The GNU **GNU Archimedes** program is a 2D Quantum Monte Carlo simulator for semiconductor devices. At the present time it can simulate the transport of electrons and Holes only in Silicon, Gallium Arsenide and Germanium devices but, in the next versions, i will develop the possibility of choosing some other different materials like InP, GaP and so on (actually the purpose is reaching the possibility of simulating a quite big range of materials belonging to the cubic group IV of the diamond structure and to the III-V semiconductors of the zincblende structure along with all the heterostructures possible). In this version **GNU Archimedes** can simulate electrons for both Silicon and GaAs material and heavy holes for Silicon. In the future i will also develop the heavy and light holes transport for both Silicon and GaAs.

**GNU Archimedes** uses the well-known ensemble Monte Carlo method for the simulations. It can simulate both the transient and the steady state solution (even if the transient can be quite noisy, due to the statistical approach). The particles dynamics is coupled to the electrostatic potential by means of the simulation of a "non stationary" Poisson equation. This last equation is simulated by a simple, but very robust, finite difference method.
In this present version of **GNU Archimedes** you can choose the physics of the various contacts present on the device. So, for example, you can decide if an edge (or a part of it) is an insulator, or a Schottky contact or even an Ohmic one. In addition, the quantum effects are taken into account by means of the recent effective potential method, which is starting to be used by the accademic community, as you can see from scientifical papers. Furthermore, up to the release 0.0.4, you can simulate a simplified MEP (Maximum Entropy Principle) model which is very usefull for making Archimedes faster than the precedent release, as you will see in the next chapters. This is a completely new results which is under publication.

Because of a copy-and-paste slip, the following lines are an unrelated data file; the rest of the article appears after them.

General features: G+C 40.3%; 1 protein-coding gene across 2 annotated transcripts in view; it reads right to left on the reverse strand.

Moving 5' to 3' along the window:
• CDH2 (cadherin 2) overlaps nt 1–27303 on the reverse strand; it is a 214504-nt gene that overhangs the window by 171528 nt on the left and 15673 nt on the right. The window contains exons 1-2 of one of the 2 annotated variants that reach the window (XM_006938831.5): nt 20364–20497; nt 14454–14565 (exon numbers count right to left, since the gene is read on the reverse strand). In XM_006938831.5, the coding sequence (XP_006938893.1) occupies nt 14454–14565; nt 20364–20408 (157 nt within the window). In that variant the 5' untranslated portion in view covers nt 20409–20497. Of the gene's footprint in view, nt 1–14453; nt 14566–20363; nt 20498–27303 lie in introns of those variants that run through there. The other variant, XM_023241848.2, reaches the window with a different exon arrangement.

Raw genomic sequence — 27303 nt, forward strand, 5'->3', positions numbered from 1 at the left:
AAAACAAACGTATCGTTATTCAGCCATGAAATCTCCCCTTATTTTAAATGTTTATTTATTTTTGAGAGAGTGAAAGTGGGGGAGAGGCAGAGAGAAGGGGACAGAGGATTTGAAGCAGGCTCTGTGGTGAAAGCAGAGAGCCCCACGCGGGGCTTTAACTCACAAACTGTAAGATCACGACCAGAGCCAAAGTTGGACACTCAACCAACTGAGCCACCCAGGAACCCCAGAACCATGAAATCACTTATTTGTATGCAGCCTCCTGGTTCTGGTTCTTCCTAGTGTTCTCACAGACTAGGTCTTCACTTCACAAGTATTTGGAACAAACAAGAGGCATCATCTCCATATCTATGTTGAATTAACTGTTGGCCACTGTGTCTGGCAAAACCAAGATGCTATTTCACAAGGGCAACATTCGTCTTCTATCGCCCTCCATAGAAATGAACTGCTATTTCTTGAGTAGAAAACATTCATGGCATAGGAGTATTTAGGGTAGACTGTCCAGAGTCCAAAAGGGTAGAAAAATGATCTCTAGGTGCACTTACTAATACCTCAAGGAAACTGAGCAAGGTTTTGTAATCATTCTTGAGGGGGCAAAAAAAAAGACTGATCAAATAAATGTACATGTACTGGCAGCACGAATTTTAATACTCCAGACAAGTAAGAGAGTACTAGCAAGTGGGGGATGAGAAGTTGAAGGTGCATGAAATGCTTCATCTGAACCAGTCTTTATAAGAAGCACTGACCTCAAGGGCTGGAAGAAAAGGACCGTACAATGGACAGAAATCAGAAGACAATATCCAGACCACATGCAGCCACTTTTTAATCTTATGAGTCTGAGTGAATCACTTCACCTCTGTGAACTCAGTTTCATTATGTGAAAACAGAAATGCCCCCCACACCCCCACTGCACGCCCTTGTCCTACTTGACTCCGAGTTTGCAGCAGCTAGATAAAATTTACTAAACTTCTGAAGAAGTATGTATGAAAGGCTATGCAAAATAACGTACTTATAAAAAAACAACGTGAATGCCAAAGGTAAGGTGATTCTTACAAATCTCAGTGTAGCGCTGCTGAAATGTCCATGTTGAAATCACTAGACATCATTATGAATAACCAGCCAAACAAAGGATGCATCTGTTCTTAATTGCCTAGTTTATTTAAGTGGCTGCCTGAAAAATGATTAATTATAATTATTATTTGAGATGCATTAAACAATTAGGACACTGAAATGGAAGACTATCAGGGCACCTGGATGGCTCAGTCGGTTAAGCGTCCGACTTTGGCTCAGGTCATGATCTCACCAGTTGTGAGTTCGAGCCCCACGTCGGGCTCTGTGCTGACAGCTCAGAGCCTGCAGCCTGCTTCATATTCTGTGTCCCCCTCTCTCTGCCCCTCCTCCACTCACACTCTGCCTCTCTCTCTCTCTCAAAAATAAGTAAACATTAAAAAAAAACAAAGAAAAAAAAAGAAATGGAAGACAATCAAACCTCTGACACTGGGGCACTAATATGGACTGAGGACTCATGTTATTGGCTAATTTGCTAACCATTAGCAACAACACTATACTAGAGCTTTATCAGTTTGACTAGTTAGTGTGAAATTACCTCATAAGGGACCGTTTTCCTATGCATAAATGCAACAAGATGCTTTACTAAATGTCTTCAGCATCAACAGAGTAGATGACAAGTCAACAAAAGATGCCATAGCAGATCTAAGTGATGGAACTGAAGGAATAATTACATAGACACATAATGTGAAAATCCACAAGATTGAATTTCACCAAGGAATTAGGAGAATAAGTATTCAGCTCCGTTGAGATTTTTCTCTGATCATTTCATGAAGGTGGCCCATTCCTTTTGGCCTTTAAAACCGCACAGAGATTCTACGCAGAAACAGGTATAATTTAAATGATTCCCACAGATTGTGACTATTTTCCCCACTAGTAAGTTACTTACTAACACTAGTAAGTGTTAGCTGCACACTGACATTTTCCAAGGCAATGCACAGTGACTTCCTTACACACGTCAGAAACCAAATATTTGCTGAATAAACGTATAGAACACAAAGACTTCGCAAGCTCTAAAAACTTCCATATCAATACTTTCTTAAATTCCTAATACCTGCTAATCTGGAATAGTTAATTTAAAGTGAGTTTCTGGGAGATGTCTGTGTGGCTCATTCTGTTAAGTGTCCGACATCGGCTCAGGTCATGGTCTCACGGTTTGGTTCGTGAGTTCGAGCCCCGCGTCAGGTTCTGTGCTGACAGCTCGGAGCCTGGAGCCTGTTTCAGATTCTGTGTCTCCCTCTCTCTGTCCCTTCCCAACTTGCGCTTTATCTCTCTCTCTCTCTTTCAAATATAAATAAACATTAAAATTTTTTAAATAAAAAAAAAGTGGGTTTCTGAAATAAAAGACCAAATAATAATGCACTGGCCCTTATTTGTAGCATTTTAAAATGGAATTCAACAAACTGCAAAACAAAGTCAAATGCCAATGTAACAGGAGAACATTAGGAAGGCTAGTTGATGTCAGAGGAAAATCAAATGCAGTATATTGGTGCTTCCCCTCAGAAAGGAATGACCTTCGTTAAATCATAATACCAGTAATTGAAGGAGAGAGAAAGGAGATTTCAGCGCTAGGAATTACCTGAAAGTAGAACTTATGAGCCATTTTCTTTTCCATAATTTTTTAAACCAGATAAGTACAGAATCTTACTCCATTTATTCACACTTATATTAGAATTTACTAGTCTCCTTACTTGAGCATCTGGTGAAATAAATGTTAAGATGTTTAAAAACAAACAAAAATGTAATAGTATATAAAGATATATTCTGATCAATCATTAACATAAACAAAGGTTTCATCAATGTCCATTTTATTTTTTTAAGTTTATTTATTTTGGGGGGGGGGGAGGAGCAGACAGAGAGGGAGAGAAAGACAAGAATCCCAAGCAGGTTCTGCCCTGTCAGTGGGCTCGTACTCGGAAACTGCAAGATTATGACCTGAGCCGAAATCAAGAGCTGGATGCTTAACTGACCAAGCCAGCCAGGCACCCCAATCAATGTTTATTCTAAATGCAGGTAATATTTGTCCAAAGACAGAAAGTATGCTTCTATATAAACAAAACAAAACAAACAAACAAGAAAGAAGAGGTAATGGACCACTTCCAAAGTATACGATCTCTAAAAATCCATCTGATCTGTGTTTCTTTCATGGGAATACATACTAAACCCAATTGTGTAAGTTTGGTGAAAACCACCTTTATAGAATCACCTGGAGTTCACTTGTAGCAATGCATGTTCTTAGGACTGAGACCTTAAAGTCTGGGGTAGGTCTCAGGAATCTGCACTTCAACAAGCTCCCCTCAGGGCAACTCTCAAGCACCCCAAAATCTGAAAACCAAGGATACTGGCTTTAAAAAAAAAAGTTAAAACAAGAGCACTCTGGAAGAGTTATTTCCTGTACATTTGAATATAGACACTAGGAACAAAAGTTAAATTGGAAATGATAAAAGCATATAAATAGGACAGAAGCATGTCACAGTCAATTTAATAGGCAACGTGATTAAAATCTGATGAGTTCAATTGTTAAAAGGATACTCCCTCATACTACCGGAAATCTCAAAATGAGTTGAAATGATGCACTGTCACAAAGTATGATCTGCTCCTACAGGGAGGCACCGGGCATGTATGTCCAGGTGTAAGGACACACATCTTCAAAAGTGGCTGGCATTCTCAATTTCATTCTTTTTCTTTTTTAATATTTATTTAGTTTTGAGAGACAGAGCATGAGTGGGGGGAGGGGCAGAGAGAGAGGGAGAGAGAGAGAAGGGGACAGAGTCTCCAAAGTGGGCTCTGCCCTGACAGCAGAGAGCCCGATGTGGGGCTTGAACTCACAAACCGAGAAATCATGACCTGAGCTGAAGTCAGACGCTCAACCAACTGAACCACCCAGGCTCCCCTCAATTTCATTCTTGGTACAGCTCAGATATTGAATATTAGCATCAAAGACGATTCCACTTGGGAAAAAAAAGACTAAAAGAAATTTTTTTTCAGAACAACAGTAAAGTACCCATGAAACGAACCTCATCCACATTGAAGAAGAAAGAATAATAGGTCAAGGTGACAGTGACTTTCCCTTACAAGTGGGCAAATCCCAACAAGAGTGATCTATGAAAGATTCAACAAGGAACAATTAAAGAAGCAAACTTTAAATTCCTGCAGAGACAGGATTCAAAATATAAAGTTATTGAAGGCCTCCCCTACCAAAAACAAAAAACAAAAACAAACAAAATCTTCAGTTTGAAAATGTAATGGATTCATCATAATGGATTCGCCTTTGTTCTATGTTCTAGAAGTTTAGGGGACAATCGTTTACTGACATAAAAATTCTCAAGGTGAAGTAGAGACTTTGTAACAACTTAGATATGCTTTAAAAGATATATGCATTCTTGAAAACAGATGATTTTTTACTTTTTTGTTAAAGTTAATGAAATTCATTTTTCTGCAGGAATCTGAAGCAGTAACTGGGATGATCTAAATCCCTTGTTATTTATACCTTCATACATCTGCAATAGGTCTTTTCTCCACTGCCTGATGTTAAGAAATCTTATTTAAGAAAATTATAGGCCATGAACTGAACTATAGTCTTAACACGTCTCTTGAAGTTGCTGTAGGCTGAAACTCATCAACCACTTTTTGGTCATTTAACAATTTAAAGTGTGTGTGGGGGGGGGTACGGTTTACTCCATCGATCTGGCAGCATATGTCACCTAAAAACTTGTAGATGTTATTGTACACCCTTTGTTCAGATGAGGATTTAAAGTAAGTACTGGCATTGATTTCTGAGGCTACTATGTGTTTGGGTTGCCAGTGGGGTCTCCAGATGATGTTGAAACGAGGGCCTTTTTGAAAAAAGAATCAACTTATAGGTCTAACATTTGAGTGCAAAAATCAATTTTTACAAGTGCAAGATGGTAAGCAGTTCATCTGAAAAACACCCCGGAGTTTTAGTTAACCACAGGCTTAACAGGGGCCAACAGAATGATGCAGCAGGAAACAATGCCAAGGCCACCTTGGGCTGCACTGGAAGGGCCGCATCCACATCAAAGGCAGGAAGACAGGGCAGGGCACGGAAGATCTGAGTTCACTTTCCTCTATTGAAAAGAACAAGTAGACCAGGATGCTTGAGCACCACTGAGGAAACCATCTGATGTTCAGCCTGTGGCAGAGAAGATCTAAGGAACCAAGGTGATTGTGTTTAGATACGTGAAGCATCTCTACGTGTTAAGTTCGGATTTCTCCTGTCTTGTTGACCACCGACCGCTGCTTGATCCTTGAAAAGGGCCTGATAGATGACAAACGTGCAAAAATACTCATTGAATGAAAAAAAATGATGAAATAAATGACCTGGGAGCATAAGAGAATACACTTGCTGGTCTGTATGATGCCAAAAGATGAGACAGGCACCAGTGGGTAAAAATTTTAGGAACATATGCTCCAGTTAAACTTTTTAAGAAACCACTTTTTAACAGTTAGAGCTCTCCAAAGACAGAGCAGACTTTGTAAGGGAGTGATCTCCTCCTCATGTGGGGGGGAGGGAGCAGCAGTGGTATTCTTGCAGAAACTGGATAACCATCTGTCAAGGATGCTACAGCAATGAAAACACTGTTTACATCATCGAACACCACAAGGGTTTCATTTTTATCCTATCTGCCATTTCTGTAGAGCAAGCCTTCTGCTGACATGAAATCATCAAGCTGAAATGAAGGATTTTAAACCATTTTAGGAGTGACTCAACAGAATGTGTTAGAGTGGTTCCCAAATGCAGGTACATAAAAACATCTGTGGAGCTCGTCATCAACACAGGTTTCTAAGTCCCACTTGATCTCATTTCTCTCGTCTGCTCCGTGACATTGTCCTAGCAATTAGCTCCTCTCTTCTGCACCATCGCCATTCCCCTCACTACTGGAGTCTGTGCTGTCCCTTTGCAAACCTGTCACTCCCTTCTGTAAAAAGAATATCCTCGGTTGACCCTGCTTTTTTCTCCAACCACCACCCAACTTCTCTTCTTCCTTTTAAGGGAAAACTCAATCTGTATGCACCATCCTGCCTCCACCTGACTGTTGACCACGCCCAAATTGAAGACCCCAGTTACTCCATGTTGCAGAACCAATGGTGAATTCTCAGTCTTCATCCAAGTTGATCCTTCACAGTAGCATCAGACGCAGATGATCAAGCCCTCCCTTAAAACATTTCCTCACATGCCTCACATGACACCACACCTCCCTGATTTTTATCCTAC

All the particles in this code have a `statistical weight' which is made a piecwise-function of the position. You can choose the number of particle used in the simulation, even if this last will vary during the simulation, but it is not allowed to be more than 10 milions. If you want a bigger number you have to change it in the code (modifying the definition of NPMAXIMUM in the file "archimedes.c" and recompiling it). I have choosed to not dynamically allocate the memory because the number of particles in the devices can vary very rapidly (depending on the device structure, obviously) and this can enormousely tax the velocity of the simulation, which is very undesirable in a Monte Carlo simulation!

GNU **GNU Archimedes** was written by Jean Michel Sellier (sellier@dmi.unict.it). Because it is protected by the GNU General Public License, users are free to share and change it. You can download it at the following web page:
www.gnu.org/software/archimedes

Let us see, now, a first example of definition for a device...